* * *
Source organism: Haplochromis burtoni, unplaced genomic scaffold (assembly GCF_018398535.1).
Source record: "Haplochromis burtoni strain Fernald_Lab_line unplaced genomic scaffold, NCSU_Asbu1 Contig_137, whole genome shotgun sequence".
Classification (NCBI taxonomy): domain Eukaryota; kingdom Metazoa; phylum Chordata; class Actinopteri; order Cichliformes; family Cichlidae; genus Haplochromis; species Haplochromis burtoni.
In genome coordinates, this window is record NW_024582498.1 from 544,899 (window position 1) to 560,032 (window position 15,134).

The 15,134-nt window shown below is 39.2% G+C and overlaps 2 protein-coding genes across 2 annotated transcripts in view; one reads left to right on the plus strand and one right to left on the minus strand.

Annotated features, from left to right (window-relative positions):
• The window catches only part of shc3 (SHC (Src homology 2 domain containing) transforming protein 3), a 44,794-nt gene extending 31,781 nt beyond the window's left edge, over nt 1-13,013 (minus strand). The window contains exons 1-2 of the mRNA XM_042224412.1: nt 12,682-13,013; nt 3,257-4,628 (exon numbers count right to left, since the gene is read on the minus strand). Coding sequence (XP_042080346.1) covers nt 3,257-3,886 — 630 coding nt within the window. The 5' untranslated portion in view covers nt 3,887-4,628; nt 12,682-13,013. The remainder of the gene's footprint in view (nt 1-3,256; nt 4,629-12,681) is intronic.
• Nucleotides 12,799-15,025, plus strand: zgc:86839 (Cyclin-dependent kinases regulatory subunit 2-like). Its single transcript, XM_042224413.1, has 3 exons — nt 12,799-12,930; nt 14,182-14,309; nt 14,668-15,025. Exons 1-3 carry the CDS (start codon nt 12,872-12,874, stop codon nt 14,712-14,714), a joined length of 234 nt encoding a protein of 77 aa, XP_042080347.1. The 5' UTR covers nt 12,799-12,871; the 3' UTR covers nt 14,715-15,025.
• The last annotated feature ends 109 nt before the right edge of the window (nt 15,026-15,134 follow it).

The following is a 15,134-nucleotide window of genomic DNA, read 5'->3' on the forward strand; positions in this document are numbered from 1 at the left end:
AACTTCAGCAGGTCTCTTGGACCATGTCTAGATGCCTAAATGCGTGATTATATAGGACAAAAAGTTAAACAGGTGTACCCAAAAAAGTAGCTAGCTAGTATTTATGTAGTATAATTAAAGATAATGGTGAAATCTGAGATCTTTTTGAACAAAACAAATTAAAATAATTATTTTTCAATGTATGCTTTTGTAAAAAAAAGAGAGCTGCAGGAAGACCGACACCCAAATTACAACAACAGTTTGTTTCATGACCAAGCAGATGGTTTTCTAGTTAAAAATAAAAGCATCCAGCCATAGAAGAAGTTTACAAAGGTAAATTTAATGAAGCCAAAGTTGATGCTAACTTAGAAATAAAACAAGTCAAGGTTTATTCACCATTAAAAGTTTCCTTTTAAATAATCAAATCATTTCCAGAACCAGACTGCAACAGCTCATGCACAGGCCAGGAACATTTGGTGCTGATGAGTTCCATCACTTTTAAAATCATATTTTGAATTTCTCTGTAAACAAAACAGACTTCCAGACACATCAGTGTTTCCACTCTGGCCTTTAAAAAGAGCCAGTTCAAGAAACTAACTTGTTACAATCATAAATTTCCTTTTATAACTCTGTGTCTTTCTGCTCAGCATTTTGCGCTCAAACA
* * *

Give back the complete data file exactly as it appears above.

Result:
Source organism: Haplochromis burtoni, unplaced genomic scaffold (assembly GCF_018398535.1).
Source record: "Haplochromis burtoni strain Fernald_Lab_line unplaced genomic scaffold, NCSU_Asbu1 Contig_137, whole genome shotgun sequence".
Classification (NCBI taxonomy): domain Eukaryota; kingdom Metazoa; phylum Chordata; class Actinopteri; order Cichliformes; family Cichlidae; genus Haplochromis; species Haplochromis burtoni.
In genome coordinates, this window is record NW_024582498.1 from 544,899 (window position 1) to 560,032 (window position 15,134).

The 15,134-nt window shown below is 39.2% G+C and overlaps 2 protein-coding genes across 2 annotated transcripts in view; one reads left to right on the plus strand and one right to left on the minus strand.

Annotated features, from left to right (window-relative positions):
• The window catches only part of shc3 (SHC (Src homology 2 domain containing) transforming protein 3), a 44,794-nt gene extending 31,781 nt beyond the window's left edge, over nt 1-13,013 (minus strand). The window contains exons 1-2 of the mRNA XM_042224412.1: nt 12,682-13,013; nt 3,257-4,628 (exon numbers count right to left, since the gene is read on the minus strand). Coding sequence (XP_042080346.1) covers nt 3,257-3,886 — 630 coding nt within the window. The 5' untranslated portion in view covers nt 3,887-4,628; nt 12,682-13,013. The remainder of the gene's footprint in view (nt 1-3,256; nt 4,629-12,681) is intronic.
• Nucleotides 12,799-15,025, plus strand: zgc:86839 (Cyclin-dependent kinases regulatory subunit 2-like). Its single transcript, XM_042224413.1, has 3 exons — nt 12,799-12,930; nt 14,182-14,309; nt 14,668-15,025. Exons 1-3 carry the CDS (start codon nt 12,872-12,874, stop codon nt 14,712-14,714), a joined length of 234 nt encoding a protein of 77 aa, XP_042080347.1. The 5' UTR covers nt 12,799-12,871; the 3' UTR covers nt 14,715-15,025.
• The last annotated feature ends 109 nt before the right edge of the window (nt 15,026-15,134 follow it).

The following is a 15,134-nucleotide window of genomic DNA, read 5'->3' on the forward strand; positions in this document are numbered from 1 at the left end:
AACTTCAGCAGGTCTCTTGGACCATGTCTAGATGCCTAAATGCGTGATTATATAGGACAAAAAGTTAAACAGGTGTACCCAAAAAAGTAGCTAGCTAGTATTTATGTAGTATAATTAAAGATAATGGTGAAATCTGAGATCTTTTTGAACAAAACAAATTAAAATAATTATTTTTCAATGTATGCTTTTGTAAAAAAAAGAGAGCTGCAGGAAGACCGACACCCAAATTACAACAACAGTTTGTTTCATGACCAAGCAGATGGTTTTCTAGTTAAAAATAAAAGCATCCAGCCATAGAAGAAGTTTACAAAGGTAAATTTAATGAAGCCAAAGTTGATGCTAACTTAGAAATAAAACAAGTCAAGGTTTATTCACCATTAAAAGTTTCCTTTTAAATAATCAAATCATTTCCAGAACCAGACTGCAACAGCTCATGCACAGGCCAGGAACATTTGGTGCTGATGAGTTCCATCACTTTTAAAATCATATTTTGAATTTCTCTGTAAACAAAACAGACTTCCAGACACATCAGTGTTTCCACTCTGGCCTTTAAAAAGAGCCAGTTCAAGAAACTAACTTGTTACAATCATAAATTTCCTTTTATAACTCTGTGTCTTTCTGCTCAGCATTTTGCGCTCAAACA